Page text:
Traditional systems for image creation and enhancement are completely reliant on user input, either to generate content directly or to evaluate and tune algorithms. The input must be generated by talented artists, and it is applicable only to the image for which it was originally intended. This poses scalability challenges for such traditional image generation and editing systems.
An alternative paradigm, which is being researched in a variety of content-generation domains, is to exploit the large amount of data made available by users over the Internet. This data may take many forms: images, image keywords, and even judgments about image quality. Although the data is noisy and was not originally intended for the task at hand, it nevertheless serves as a useful source of "prior information." These priors make it possible to build image creation and enhancement systems that require only a small amount of user input, and do not require the users to be professional artists or designers.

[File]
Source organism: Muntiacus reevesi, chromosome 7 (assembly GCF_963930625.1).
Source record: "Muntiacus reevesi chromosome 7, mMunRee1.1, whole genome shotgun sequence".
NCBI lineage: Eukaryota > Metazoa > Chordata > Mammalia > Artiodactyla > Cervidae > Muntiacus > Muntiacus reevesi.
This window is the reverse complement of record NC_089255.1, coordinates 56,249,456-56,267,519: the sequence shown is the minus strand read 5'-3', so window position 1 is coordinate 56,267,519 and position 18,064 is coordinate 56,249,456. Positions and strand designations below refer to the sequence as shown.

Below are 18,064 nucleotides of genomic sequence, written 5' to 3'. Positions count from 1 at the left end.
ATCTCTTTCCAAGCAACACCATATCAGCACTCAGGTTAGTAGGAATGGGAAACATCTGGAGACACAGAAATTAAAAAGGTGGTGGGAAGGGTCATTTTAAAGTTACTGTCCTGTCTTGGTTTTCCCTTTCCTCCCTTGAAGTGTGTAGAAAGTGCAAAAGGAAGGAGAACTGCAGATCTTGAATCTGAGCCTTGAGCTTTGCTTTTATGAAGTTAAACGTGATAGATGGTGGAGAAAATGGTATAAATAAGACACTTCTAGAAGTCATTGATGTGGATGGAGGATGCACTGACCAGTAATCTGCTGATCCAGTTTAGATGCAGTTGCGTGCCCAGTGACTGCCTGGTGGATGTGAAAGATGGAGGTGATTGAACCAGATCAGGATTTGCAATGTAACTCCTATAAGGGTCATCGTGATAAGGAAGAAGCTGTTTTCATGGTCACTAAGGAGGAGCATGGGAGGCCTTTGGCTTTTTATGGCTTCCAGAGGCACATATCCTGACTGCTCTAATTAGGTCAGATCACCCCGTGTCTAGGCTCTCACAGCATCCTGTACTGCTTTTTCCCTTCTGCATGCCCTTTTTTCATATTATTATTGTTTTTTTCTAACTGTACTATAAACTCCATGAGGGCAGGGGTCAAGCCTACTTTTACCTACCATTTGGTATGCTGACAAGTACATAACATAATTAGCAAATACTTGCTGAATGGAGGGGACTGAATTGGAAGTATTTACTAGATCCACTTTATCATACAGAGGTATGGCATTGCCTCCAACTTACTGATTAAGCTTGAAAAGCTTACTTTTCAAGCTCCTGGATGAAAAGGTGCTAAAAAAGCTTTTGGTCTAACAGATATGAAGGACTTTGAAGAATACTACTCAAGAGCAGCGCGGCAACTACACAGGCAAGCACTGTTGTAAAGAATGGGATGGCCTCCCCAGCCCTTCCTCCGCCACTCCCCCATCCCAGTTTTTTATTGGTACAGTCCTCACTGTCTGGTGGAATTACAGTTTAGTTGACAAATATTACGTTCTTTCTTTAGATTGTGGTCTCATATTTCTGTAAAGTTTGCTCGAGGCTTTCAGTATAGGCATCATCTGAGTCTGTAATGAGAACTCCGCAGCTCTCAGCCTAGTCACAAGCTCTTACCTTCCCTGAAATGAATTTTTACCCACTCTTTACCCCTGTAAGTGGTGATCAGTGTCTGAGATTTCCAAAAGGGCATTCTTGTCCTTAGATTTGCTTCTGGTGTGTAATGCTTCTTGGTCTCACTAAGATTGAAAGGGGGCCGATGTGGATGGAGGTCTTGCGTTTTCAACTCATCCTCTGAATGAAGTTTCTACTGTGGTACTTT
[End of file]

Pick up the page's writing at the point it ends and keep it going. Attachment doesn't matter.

This thesis describes three such systems, including low-level image-processing (motion deblurring), high-level editing (keyword-based image stylization), and image creation (sketch-driven iconification). First, by learning based on a massive online user study, we develop a metric for automatically predicting the perceptual quality of images produced by motion deblurring algorithms, without access to the original images. Second, by leveraging online image search engines, we investigate an approach to photo filtering that only requires the user to provide one or more keywords. Third, we develop a system that synthesize a variety of pictograms by remixing portions of icons retrieved from a large online repository.